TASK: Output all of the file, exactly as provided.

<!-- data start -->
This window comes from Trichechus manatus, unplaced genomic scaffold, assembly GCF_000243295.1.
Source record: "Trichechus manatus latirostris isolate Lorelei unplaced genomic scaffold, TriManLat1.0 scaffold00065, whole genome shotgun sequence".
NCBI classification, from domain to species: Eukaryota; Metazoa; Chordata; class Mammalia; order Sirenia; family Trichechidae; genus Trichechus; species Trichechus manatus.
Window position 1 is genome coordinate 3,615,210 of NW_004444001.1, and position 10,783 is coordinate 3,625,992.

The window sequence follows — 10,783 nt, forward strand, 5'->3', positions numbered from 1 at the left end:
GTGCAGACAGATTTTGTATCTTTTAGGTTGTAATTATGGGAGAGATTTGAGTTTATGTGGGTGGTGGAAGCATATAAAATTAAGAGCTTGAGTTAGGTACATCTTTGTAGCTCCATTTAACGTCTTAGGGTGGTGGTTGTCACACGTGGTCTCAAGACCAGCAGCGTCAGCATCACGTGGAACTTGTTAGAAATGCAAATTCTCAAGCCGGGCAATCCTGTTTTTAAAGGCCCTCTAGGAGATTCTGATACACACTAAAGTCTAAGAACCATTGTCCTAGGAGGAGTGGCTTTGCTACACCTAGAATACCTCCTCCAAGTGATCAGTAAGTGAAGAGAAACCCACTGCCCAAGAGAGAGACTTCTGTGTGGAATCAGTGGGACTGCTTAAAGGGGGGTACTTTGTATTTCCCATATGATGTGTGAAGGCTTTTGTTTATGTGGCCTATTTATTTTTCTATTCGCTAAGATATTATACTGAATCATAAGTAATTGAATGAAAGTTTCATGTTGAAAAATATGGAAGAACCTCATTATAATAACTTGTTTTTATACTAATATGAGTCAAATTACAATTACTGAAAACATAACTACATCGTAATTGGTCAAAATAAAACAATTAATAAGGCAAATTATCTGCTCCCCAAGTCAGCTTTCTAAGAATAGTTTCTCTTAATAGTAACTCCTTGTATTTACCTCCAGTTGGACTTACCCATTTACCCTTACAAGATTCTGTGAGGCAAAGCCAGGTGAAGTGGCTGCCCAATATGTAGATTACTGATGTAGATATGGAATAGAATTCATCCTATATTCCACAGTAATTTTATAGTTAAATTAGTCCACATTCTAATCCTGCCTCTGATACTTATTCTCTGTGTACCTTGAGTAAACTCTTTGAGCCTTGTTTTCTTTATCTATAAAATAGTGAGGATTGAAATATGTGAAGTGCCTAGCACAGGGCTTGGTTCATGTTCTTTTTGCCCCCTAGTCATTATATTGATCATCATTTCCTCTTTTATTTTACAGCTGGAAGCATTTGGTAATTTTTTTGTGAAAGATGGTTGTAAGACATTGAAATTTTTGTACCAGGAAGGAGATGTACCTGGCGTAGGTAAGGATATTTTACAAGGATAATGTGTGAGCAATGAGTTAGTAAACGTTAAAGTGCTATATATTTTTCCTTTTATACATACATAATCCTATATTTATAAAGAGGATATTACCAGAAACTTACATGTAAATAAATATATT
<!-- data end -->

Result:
This window comes from Trichechus manatus, unplaced genomic scaffold, assembly GCF_000243295.1.
Source record: "Trichechus manatus latirostris isolate Lorelei unplaced genomic scaffold, TriManLat1.0 scaffold00065, whole genome shotgun sequence".
NCBI classification, from domain to species: Eukaryota; Metazoa; Chordata; class Mammalia; order Sirenia; family Trichechidae; genus Trichechus; species Trichechus manatus.
Window position 1 is genome coordinate 3,615,210 of NW_004444001.1, and position 10,783 is coordinate 3,625,992.

The window sequence follows — 10,783 nt, forward strand, 5'->3', positions numbered from 1 at the left end:
GTGCAGACAGATTTTGTATCTTTTAGGTTGTAATTATGGGAGAGATTTGAGTTTATGTGGGTGGTGGAAGCATATAAAATTAAGAGCTTGAGTTAGGTACATCTTTGTAGCTCCATTTAACGTCTTAGGGTGGTGGTTGTCACACGTGGTCTCAAGACCAGCAGCGTCAGCATCACGTGGAACTTGTTAGAAATGCAAATTCTCAAGCCGGGCAATCCTGTTTTTAAAGGCCCTCTAGGAGATTCTGATACACACTAAAGTCTAAGAACCATTGTCCTAGGAGGAGTGGCTTTGCTACACCTAGAATACCTCCTCCAAGTGATCAGTAAGTGAAGAGAAACCCACTGCCCAAGAGAGAGACTTCTGTGTGGAATCAGTGGGACTGCTTAAAGGGGGGTACTTTGTATTTCCCATATGATGTGTGAAGGCTTTTGTTTATGTGGCCTATTTATTTTTCTATTCGCTAAGATATTATACTGAATCATAAGTAATTGAATGAAAGTTTCATGTTGAAAAATATGGAAGAACCTCATTATAATAACTTGTTTTTATACTAATATGAGTCAAATTACAATTACTGAAAACATAACTACATCGTAATTGGTCAAAATAAAACAATTAATAAGGCAAATTATCTGCTCCCCAAGTCAGCTTTCTAAGAATAGTTTCTCTTAATAGTAACTCCTTGTATTTACCTCCAGTTGGACTTACCCATTTACCCTTACAAGATTCTGTGAGGCAAAGCCAGGTGAAGTGGCTGCCCAATATGTAGATTACTGATGTAGATATGGAATAGAATTCATCCTATATTCCACAGTAATTTTATAGTTAAATTAGTCCACATTCTAATCCTGCCTCTGATACTTATTCTCTGTGTACCTTGAGTAAACTCTTTGAGCCTTGTTTTCTTTATCTATAAAATAGTGAGGATTGAAATATGTGAAGTGCCTAGCACAGGGCTTGGTTCATGTTCTTTTTGCCCCCTAGTCATTATATTGATCATCATTTCCTCTTTTATTTTACAGCTGGAAGCATTTGGTAATTTTTTTGTGAAAGATGGTTGTAAGACATTGAAATTTTTGTACCAGGAAGGAGATGTACCTGGCGTAGGTAAGGATATTTTACAAGGATAATGTGTGAGCAATGAGTTAGTAAACGTTAAAGTGCTATATATTTTTCCTTTTATACATACATAATCCTATATTTATAAAGAGGATATTACCAGAAACTTACATGTAAATAAATATATT